connected your phone or laptop to a public Wi-Fi? This might be a free Wi-Fi
hotspot at an airport, train station, shopping centre, hotel chain, or fast
food franchise. If so, then your device may be vulnerable to a Known
If you haven’t
connected to any of the mentioned public hotspots, can you say the same for
your colleagues? Connecting just once to an open wireless network is enough for
most modern devices to save that network and automatically connect in future.
can be spoofed for common SSIDs (e.g. “Starbucks Wi-Fi”), enumerating
any you might have saved. With this knowledge an attacker can configure a rogue
access point to prompt an automatic association that may allow further attacks to
be executed (data sniffing, phishing pages, client-side exploits, etc.). The
technique can be scaled by cycling through wireless channels and flooding
beacon frames from a dictionary list of common SSIDs.
Passive Attack: Listening for Probe Requests
Clients once freely
transmitted more information about the wireless networks on which they had previously
been connected. The client would actively send out targeted probe requests for
an SSID, and if in range the network access point would respond with a probe
response, after which an association would begin. Those probe request frames
are in cleartext and can be passively sniffed and have enough information for
an attacker to impersonate the network being probed and have the client automatically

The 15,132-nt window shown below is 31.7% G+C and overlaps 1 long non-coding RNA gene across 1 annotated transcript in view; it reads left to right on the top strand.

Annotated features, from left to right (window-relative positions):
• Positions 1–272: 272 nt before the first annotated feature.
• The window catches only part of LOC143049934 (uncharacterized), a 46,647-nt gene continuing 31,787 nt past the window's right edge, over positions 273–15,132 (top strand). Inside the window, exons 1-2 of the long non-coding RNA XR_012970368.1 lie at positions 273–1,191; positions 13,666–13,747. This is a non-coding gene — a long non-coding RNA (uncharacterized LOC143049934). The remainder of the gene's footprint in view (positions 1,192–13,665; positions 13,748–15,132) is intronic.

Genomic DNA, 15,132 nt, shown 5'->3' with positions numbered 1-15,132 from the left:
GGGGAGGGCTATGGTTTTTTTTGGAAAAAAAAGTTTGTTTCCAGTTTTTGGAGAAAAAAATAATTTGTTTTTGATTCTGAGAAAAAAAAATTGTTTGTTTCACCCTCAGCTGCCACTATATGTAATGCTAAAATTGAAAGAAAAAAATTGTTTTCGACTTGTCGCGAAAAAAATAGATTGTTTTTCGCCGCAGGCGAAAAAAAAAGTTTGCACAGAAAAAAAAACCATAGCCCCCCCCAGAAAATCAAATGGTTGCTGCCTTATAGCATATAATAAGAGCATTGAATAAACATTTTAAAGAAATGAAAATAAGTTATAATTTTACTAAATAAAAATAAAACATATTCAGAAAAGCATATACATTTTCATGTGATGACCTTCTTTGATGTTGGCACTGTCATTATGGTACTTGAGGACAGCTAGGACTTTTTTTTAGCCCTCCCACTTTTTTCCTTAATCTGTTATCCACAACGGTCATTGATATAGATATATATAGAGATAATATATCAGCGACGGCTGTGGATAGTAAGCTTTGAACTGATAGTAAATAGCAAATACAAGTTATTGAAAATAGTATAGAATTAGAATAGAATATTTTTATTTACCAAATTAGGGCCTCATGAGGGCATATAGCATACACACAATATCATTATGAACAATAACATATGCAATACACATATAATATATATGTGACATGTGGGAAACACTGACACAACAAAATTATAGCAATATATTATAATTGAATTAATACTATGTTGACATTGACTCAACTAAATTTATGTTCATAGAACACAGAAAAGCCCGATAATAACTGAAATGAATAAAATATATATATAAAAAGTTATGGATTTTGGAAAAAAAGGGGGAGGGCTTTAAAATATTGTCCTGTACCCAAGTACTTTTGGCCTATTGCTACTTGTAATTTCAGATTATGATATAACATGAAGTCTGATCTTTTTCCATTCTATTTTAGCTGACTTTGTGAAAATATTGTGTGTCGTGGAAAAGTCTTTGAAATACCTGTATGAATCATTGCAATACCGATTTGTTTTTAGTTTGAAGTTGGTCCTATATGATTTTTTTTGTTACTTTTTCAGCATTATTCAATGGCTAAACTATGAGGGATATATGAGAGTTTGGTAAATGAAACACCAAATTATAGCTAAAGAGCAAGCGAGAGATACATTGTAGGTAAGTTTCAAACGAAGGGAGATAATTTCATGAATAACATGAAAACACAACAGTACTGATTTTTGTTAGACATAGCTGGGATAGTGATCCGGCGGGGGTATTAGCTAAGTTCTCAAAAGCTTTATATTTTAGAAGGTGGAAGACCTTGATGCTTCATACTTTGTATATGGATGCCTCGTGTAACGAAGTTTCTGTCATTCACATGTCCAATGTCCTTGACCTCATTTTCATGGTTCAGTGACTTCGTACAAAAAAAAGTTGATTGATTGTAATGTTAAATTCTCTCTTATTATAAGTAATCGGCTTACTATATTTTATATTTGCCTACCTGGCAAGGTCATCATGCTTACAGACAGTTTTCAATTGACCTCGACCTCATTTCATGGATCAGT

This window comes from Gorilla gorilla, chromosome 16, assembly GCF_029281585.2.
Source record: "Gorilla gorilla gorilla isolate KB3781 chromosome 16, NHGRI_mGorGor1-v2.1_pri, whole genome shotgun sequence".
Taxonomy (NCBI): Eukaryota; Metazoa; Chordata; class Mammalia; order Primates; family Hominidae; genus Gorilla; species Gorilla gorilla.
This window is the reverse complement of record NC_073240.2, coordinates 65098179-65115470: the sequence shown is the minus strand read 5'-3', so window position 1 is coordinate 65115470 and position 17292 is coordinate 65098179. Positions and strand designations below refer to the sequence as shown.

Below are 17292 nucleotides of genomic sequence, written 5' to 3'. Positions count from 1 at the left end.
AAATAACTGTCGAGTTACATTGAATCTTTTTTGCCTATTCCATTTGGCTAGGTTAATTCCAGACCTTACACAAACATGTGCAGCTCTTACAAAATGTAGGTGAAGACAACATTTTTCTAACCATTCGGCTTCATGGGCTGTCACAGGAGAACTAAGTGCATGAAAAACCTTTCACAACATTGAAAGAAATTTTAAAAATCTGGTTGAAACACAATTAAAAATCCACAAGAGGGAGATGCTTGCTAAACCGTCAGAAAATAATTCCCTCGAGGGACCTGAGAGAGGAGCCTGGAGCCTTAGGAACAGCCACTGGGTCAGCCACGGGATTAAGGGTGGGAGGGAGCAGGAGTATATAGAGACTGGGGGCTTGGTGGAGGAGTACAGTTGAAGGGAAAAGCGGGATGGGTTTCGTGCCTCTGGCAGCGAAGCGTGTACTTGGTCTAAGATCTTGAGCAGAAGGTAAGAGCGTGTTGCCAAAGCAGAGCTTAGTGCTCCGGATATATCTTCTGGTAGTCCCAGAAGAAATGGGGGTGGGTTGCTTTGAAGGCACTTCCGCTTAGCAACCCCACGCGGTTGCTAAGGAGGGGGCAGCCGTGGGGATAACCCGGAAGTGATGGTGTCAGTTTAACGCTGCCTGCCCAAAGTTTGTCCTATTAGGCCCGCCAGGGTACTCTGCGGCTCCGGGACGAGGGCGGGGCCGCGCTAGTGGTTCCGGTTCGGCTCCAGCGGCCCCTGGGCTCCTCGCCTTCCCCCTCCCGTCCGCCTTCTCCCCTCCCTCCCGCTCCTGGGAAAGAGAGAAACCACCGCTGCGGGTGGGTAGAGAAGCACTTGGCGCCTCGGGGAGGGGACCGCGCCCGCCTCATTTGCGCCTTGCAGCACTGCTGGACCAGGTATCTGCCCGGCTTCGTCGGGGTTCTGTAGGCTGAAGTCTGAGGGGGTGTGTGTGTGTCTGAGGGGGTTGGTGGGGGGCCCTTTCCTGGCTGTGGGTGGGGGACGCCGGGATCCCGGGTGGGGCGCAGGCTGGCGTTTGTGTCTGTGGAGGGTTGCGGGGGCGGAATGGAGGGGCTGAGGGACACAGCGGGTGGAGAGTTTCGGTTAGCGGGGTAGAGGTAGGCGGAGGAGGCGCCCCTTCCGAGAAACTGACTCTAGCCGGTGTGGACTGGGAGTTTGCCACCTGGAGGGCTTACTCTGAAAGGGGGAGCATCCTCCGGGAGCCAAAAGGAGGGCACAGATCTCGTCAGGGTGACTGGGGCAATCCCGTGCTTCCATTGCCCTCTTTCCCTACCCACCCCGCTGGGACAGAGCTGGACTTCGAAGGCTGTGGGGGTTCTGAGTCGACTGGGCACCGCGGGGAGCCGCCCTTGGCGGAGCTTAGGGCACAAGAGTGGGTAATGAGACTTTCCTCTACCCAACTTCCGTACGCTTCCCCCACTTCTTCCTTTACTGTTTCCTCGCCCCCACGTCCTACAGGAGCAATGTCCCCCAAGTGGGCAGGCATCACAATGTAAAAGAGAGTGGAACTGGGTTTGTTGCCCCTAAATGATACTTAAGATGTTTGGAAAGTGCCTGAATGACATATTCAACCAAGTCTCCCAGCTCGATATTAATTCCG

connect. Alternatively, an attacker could respond to all probe and association
requests for any SSID, which is known as the KARMA
1. Targeted Probe Request
attack is more than 10 years old and has been largely mitigated on modern
devices. Network Managers instead of actively probing for saved networks are
now scanning passively. Clients will wait for a beacon
frame from a network it recognises, and in the absence
of a familiar beacon they will probe for only the broadcast SSID.
2. Broadcast Probe Request
Demo #1: KARMA
In this example
a client is connected to a WPA-PSK protected “Corporate_Wi-Fi” network. We
mount a sustained deauthentication attack with aireplay-ng to and then observe the
aireplay-ng –-deauth 0 –a <bssid> -c
filtering in Wireshark, we can see the
client acting in two expected ways:
The client sends targeted probe requests in acknowledgement
of the beacon frames coming from the legitimate access point (however futile
due to our deauth attack).
The client sends broadcast probe requests,
waiting for something in its preferred network list to make itself known.
The KARMA attack
is effectively disarmed.
Attack: Flooding Beacon Frames
The client holds
its cards close to its chest, but can be forced into a very one-sided game of
Go Fish. If the client has previously connected to an open network, such as “AIRPORT_WIFI”,
and is nowhere near the airport, what happens if a beacon frame is sent for
Beacon Flooding a Single Known SSID
We run the same
deauthentication attack but this time using mdk3 to flood beacons for